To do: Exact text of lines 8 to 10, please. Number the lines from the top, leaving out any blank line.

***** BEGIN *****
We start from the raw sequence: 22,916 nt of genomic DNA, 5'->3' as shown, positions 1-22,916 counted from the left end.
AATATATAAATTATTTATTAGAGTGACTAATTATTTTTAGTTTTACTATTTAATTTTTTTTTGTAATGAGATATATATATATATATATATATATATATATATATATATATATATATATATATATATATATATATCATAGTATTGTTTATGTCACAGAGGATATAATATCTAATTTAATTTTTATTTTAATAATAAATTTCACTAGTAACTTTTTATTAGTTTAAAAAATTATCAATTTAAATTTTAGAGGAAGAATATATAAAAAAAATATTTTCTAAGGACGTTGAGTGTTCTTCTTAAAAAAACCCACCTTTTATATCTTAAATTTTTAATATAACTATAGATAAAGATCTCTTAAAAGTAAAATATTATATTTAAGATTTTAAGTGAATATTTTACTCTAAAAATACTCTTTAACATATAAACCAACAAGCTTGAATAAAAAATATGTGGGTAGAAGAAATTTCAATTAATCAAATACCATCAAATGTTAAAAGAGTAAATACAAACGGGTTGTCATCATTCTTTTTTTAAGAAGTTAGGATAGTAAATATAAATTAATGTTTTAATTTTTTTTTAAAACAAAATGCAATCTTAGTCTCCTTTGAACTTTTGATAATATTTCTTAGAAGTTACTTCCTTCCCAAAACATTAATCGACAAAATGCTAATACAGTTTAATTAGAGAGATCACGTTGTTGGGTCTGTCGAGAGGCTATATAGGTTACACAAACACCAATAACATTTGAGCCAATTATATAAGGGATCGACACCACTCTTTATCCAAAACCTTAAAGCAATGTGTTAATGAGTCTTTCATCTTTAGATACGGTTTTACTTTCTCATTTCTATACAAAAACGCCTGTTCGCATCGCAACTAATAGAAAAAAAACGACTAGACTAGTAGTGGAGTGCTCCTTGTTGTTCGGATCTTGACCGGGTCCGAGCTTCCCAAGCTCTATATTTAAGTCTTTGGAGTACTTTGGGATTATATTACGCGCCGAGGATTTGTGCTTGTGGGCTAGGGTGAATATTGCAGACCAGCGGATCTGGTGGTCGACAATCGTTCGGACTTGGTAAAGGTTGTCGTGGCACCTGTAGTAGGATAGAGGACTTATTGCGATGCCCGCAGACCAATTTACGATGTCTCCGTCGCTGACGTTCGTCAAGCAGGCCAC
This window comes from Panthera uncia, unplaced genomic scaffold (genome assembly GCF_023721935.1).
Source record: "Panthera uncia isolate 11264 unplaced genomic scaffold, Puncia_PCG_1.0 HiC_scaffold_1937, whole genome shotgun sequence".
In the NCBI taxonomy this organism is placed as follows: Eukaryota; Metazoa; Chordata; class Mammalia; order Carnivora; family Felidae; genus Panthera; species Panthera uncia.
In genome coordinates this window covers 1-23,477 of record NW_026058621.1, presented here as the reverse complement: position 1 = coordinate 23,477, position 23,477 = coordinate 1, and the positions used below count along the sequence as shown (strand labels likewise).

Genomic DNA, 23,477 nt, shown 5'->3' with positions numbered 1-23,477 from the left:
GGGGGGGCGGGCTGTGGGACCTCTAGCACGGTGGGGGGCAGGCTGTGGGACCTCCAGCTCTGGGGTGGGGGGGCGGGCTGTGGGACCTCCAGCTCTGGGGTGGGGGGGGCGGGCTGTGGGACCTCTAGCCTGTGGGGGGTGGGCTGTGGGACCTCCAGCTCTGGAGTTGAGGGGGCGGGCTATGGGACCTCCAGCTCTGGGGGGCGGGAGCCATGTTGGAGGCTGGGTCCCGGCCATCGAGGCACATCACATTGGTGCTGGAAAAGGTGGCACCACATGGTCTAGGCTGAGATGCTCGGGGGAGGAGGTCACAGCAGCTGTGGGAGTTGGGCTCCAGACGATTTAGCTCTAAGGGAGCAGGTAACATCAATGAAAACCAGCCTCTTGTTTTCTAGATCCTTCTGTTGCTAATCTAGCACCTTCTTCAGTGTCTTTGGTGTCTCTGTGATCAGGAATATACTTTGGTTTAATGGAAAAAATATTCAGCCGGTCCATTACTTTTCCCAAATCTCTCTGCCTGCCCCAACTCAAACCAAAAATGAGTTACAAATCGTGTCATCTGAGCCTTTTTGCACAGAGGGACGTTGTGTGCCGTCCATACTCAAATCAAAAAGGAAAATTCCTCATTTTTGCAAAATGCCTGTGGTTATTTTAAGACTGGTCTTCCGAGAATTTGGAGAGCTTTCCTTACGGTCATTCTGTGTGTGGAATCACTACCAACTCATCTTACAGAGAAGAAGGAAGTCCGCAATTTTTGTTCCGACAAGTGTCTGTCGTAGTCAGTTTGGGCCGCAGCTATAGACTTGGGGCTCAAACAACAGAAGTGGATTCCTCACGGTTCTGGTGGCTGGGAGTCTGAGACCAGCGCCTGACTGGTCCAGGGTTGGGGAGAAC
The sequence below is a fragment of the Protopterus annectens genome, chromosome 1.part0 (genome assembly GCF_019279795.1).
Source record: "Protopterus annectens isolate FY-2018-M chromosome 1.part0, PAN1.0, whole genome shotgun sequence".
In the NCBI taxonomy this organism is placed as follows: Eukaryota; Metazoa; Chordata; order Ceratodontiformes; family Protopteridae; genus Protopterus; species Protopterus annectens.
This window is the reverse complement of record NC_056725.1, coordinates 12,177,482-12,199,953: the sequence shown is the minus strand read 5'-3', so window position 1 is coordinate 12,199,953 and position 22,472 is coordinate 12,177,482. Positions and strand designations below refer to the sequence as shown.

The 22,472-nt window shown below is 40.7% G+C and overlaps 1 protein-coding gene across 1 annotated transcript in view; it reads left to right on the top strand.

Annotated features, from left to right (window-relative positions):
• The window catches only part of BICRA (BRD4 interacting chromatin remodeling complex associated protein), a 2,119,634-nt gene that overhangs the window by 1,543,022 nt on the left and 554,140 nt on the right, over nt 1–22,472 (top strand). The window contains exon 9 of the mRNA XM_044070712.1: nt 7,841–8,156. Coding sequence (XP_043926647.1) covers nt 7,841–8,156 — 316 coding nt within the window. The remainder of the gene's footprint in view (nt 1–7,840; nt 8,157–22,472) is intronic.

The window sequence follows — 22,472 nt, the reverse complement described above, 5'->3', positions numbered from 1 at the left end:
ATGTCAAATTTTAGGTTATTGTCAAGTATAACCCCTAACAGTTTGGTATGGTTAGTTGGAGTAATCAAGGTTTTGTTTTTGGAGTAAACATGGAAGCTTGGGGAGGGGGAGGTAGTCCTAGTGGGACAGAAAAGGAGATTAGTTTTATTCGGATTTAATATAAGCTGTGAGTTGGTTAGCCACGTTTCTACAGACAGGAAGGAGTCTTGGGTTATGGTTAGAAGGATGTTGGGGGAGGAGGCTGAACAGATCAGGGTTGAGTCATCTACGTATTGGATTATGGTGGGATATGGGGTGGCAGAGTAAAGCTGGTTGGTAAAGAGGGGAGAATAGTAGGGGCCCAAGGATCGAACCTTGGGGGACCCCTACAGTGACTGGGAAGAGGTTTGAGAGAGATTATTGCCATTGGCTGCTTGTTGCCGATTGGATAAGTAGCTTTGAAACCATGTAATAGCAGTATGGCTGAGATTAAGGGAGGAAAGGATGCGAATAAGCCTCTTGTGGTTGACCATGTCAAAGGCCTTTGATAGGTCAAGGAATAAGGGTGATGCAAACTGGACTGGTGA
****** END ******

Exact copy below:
GGGGGGGCGGGCTGTGGGACCTCTAGCACGGTGGGGGGCAGGCTGTGGGACCTCCAGCTCTGGGGTGGGGGGGCGGGCTGTGGGACCTCCAGCTCTGGGGTGGGGGGGGCGGGCTGTGGGACCTCTAGCCTGTGGGGGGTGGGCTGTGGGACCTCCAGCTCTGGAGTTGAGGGGGCGGGCTATGGGACCTCCAGCTCTGGGGGGCGGGAGCCATGTTGGAGGCTGGGTCCCGGCCATCGAGGCACATCACATTGGTGCTGGAAAAGGTGGCACCACATGGTCTAGGCTGAGATGCTCGGGGGAGGAGGTCACAGCAGCTGTGGGAGTTGGGCTCCAGACGATTTAGCTCTAAGGGAGCAGGTAACATCAATGAAAACCAGCCTCTTGTTTTCTAGATCCTTCTGTTGCTAATCTAGCACCTTCTTCAGTGTCTTTGGTGTCTCTGTGATCAGGAATATACTTTGGTTTAATGGAAAAAATATTCAGCCGGTCCATTACTTTTCCCAAATCTCTCTGCCTGCCCCAACTCAAACCAAAAATGAGTTACAAATCGTGTCATCTGAGCCTTTTTGCACAGAGGGACGTTGTGTGCCGTCCATACTCAAATCAAAAAGGAAAATTCCTCATTTTTGCAAAATGCCTGTGGTTATTTTAAGACTGGTCTTCCGAGAATTTGGAGAGCTTTCCTTACGGTCATTCTGTGTGTGGAATCACTACCAACTCATCTTACAGAGAAGAAGGAAGTCCGCAATTTTTGTTCCGACAAGTGTCTGTCGTAGTCAGTTTGGGCCGCAGCTATAGACTTGGGGCTCAAACAACAGAAGTGGATTCCTCACGGTTCTGGTGGCTGGGAGTCTGAGACCAGCGCCTGACTGGTCCAGGGTTGGGGAGAAC
The sequence below is a fragment of the Protopterus annectens genome, chromosome 1.part0 (genome assembly GCF_019279795.1).
Source record: "Protopterus annectens isolate FY-2018-M chromosome 1.part0, PAN1.0, whole genome shotgun sequence".